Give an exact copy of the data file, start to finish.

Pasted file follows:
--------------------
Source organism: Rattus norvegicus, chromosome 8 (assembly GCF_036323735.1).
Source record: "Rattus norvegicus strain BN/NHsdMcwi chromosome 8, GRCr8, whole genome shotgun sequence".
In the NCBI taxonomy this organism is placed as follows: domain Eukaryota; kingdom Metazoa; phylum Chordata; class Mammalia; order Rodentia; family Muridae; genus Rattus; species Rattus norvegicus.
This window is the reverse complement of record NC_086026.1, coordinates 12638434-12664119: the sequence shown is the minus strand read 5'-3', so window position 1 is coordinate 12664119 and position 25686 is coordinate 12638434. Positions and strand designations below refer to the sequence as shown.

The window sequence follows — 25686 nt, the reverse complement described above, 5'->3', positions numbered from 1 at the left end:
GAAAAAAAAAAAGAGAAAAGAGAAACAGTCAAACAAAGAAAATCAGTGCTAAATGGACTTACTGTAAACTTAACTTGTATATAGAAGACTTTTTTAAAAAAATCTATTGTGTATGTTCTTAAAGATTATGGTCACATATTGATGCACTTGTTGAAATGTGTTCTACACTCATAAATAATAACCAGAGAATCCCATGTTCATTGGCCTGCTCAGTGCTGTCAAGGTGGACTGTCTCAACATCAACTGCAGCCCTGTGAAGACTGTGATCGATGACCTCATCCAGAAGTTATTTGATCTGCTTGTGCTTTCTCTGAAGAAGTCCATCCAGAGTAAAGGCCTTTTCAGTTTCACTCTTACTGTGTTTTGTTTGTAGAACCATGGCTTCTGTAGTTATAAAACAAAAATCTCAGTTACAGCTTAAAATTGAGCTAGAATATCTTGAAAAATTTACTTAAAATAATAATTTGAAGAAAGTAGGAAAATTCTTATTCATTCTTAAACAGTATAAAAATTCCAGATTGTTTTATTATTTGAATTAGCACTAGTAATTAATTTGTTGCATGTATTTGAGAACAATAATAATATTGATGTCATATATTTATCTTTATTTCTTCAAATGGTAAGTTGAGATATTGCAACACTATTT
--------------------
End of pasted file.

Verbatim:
Source organism: Rattus norvegicus, chromosome 8 (assembly GCF_036323735.1).
Source record: "Rattus norvegicus strain BN/NHsdMcwi chromosome 8, GRCr8, whole genome shotgun sequence".
In the NCBI taxonomy this organism is placed as follows: domain Eukaryota; kingdom Metazoa; phylum Chordata; class Mammalia; order Rodentia; family Muridae; genus Rattus; species Rattus norvegicus.
This window is the reverse complement of record NC_086026.1, coordinates 12638434-12664119: the sequence shown is the minus strand read 5'-3', so window position 1 is coordinate 12664119 and position 25686 is coordinate 12638434. Positions and strand designations below refer to the sequence as shown.

The window sequence follows — 25686 nt, the reverse complement described above, 5'->3', positions numbered from 1 at the left end:
GAAAAAAAAAAAGAGAAAAGAGAAACAGTCAAACAAAGAAAATCAGTGCTAAATGGACTTACTGTAAACTTAACTTGTATATAGAAGACTTTTTTAAAAAAATCTATTGTGTATGTTCTTAAAGATTATGGTCACATATTGATGCACTTGTTGAAATGTGTTCTACACTCATAAATAATAACCAGAGAATCCCATGTTCATTGGCCTGCTCAGTGCTGTCAAGGTGGACTGTCTCAACATCAACTGCAGCCCTGTGAAGACTGTGATCGATGACCTCATCCAGAAGTTATTTGATCTGCTTGTGCTTTCTCTGAAGAAGTCCATCCAGAGTAAAGGCCTTTTCAGTTTCACTCTTACTGTGTTTTGTTTGTAGAACCATGGCTTCTGTAGTTATAAAACAAAAATCTCAGTTACAGCTTAAAATTGAGCTAGAATATCTTGAAAAATTTACTTAAAATAATAATTTGAAGAAAGTAGGAAAATTCTTATTCATTCTTAAACAGTATAAAAATTCCAGATTGTTTTATTATTTGAATTAGCACTAGTAATTAATTTGTTGCATGTATTTGAGAACAATAATAATATTGATGTCATATATTTATCTTTATTTCTTCAAATGGTAAGTTGAGATATTGCAACACTATTT